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Good to Know: Baltimore's homeless veterans get a barbershop for free haircuts

Bobby Canady is barber for the single-chair barber

Bobby Canady is barber for the single-chair barber shop at the Maryland Center for Homeless Veterans Education and Training.  Credit: TNS/Jay Reed

For years, a typical haircut at the Maryland Center for Veterans Education and Training was delivered simply and with no frills. The barber, a resident veteran skilled with a pair of clippers, often improvised, using a chair in the middle of a hallway.

But on a recent Monday at Jonestown’s 24-hour residential housing and training facility for homeless veterans, haircuts finally found a home.

Thanks to Rob’s Barbershop Community Foundation, the center opened its first single-chair residential barbershop and beauty salon to provide no-charge grooming services to homeless veterans, an important part of their recovery, skill building and job readiness, said Cereta Spencer, the center director of development and community engagement.

“It’s important, because [homeless veterans] do not have access to the equipment. Sometimes, they do not have the skills to groom themselves, or they do not have the money to groom themselves, and a lot of the time, they don’t have the transportation to go to a shop,” said Robert Cradle, the founder of Rob’s Barbershop Community Foundation, an organization known for managing projects throughout the region that provide free haircuts and styling.

The center’s barbershop — stocked with clippers, a mirror, a hair dryer, a shampoo bowl, and an array of barbering tools and hair products — opened in June after months of construction.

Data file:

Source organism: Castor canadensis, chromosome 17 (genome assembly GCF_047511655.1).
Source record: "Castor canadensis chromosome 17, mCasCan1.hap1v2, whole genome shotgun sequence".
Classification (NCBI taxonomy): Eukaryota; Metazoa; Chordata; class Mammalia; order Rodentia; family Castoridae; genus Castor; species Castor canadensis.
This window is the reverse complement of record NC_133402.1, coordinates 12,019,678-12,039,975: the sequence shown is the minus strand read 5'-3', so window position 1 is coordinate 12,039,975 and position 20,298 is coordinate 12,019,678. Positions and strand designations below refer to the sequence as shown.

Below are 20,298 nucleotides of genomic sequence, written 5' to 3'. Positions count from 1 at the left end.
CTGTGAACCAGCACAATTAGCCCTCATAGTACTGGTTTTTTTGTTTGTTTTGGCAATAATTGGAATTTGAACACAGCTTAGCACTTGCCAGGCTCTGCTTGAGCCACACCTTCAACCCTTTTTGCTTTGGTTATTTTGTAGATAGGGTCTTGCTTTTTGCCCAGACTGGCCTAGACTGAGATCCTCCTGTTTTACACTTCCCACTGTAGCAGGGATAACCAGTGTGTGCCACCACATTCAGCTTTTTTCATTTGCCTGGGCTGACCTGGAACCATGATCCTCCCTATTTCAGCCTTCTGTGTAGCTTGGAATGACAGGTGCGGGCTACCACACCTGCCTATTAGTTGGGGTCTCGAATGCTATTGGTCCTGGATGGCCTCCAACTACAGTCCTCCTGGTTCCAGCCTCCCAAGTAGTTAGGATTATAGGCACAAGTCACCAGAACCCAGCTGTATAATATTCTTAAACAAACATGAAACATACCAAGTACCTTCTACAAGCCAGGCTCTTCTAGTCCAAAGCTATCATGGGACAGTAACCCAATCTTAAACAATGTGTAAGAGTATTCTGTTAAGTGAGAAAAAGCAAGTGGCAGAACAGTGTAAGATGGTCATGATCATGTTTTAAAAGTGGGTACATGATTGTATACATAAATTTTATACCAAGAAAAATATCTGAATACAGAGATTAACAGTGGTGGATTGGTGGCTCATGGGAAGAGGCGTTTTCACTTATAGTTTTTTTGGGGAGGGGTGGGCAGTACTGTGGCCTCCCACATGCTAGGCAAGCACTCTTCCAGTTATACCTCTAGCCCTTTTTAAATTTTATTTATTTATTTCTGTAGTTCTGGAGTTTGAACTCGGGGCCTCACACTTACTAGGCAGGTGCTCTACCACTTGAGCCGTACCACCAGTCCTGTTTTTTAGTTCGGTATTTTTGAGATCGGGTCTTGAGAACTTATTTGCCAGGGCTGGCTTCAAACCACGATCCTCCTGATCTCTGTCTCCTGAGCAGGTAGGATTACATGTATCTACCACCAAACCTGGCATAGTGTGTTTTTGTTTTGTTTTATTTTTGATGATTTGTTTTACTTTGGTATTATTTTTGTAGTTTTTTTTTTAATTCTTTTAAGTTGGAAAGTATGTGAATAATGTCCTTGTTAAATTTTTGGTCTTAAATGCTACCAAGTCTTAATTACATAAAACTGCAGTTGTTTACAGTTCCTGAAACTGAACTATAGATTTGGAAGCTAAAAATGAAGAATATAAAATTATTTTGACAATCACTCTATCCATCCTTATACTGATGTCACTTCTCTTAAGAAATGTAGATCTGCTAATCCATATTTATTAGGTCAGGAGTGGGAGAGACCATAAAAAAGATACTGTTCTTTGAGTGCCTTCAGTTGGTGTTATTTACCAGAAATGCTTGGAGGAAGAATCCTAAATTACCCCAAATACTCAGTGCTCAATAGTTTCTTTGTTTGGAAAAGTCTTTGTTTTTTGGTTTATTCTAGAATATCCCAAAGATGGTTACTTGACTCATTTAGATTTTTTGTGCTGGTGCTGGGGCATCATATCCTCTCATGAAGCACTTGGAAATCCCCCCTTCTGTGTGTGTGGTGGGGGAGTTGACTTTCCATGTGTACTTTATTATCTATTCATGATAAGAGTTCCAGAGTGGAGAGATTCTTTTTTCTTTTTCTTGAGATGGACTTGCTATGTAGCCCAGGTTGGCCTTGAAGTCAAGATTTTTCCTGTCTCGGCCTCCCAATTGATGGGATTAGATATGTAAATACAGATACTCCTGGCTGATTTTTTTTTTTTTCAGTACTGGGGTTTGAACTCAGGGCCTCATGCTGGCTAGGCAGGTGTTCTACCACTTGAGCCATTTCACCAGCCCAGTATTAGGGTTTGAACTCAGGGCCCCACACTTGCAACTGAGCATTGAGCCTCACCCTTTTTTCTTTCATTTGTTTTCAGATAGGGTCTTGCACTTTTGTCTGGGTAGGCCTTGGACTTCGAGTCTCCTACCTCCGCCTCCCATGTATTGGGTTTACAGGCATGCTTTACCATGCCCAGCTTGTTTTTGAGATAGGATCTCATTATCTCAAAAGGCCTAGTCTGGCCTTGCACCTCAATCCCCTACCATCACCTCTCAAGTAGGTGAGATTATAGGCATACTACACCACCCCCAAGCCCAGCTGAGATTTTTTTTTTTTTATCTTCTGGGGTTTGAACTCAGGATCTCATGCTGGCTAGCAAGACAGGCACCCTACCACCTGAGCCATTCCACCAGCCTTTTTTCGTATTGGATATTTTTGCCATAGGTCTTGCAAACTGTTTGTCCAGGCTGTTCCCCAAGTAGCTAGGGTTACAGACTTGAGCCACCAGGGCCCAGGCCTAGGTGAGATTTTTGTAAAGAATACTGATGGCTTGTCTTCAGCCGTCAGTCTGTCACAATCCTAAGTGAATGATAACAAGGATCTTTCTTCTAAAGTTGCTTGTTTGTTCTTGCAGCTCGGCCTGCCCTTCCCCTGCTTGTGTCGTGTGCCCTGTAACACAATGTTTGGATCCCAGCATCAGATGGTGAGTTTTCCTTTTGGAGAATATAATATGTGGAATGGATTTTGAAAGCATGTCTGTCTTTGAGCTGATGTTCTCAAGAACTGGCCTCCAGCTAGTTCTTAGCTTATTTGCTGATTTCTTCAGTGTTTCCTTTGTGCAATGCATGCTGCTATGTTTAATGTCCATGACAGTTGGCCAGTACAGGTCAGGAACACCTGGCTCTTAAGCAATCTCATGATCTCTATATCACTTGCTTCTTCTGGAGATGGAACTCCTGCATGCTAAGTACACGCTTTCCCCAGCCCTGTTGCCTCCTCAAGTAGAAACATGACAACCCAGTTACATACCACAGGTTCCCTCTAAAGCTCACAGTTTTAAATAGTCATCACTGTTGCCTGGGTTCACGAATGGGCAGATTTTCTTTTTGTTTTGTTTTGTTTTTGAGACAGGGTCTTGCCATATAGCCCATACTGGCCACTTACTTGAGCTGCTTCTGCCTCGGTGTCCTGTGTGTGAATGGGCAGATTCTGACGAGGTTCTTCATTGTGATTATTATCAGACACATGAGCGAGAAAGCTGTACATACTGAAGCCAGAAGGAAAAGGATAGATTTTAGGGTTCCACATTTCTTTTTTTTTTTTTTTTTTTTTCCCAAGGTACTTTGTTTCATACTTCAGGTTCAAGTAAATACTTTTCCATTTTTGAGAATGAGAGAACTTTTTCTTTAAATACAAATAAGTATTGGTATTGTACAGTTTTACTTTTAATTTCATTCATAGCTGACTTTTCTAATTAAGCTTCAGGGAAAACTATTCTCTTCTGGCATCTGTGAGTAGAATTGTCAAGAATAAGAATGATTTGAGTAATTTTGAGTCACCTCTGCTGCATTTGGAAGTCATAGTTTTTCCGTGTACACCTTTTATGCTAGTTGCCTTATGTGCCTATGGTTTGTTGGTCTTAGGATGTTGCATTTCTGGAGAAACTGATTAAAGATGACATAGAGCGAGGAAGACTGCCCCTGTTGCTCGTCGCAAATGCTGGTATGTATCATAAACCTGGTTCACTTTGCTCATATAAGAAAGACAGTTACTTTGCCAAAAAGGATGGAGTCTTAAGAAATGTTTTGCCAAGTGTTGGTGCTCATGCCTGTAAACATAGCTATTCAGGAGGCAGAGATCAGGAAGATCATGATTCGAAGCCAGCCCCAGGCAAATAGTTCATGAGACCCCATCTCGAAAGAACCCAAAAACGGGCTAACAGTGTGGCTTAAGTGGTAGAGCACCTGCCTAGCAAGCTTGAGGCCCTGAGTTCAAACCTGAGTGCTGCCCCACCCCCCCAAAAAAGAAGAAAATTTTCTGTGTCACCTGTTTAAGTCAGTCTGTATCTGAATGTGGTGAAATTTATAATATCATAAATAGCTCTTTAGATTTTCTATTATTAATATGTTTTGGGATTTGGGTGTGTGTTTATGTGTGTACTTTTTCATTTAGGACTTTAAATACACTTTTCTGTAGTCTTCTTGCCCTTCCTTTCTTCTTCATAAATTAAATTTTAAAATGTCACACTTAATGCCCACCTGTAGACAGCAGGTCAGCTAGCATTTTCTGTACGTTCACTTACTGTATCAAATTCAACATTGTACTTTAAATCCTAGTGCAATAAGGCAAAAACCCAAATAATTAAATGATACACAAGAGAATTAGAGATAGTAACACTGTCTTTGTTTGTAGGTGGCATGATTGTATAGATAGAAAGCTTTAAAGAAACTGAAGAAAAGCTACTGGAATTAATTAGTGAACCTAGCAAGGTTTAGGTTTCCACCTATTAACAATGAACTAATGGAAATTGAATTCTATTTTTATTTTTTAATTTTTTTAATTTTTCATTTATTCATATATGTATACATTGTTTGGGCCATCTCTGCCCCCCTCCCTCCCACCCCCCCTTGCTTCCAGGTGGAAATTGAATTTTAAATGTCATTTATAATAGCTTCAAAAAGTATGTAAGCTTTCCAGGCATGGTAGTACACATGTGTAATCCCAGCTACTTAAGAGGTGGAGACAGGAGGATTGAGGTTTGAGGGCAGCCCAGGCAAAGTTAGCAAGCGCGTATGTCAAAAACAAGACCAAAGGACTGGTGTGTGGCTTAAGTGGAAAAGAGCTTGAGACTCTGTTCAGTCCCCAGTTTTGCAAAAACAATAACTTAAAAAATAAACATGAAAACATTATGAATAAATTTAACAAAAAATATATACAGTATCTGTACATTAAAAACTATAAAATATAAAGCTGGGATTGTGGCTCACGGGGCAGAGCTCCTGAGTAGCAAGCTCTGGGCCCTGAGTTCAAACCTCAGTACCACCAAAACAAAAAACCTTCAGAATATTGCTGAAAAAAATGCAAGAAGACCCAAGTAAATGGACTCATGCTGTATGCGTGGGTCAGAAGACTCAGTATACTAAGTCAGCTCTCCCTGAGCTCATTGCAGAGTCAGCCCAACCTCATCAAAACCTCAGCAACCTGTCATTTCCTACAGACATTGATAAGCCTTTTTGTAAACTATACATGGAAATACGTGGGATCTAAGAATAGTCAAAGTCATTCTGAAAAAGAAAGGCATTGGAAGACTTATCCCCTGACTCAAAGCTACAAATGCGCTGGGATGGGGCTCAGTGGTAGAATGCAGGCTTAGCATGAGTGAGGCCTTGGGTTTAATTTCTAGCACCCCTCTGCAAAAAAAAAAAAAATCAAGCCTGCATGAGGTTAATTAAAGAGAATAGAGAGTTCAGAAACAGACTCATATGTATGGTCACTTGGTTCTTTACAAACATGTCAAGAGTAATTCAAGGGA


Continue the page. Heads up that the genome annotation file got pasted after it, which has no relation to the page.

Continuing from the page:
Veteran and aspiring barber Bobby Canady,  57, and fellow veteran Sidney Pierre, 65, were the first to take advantage of the new space.

“It’s something else. It’s cool . . . rather than sitting out there,” Pierre said of the space, pointing out to the hallway.

Canady, one of the center’s go-to barbers, flicked a black cape decorated with an assortment of white mustaches into the air, floating it down gently around Pierre’s neck. Grabbing the clippers, he began to shave Pierre’s gray hair into a No. 1, a short, neat cut.

“I’m going to make him look like a teenager again,” said Canady, who needed about 140 hours as of late June to complete his barber apprenticeship program. 

The center’s barbershop will rely mostly on residents and its in-house barbers, with help from volunteers and contractors as needed, according to Cradle.

“All they need is access,” Cradle said. “If you give them the equipment and the space to do it in, they will take care of the rest.”

Hygiene is also paramount for job-readiness and interviews. A haircut can be the difference between employment and unemployment, Cradle said.

The former barbershop owner launched his community foundation in 2000 after seeing that many people from a nearby homeless shelter could not afford to come to his shop. Cradle began fundraising to pay barbers to contract at local shelters, and eventually expanded so that agencies and public schools could apply for grants to install their own barbershops or provide hair-grooming services.

So far, Cradle has installed about 10 barber shops around Baltimore, Washington, D.C., and Baltimore and Anne Arundel counties, and he has provided transportation and grooming services for people in need.

Cradle began assisting the Maryland Center for Veterans Education and Training after Spencer inquired about the program. The transitional housing facility qualified for a $30,000 grant, which would transform a portion of its small laundry area and hallway into a fully equipped barbershop.

The center’s only requirement was to supply water, but “part of the grant said we’re not responsible for bad haircuts or hairstyles,” Spencer said.

Today, the shop, which has undergone re-framing and electrical and plumbing work, has at least two resident barbers, including Canady, and is a source of motivation and hands-on experience for veterans, especially those who want to become master barbers, Spencer said. Her overall hope, however, is that it helps build community and contributes to the healing process for veterans.

“It makes veterans smile,” she said. “If you look good, you feel good, and you perform better.”

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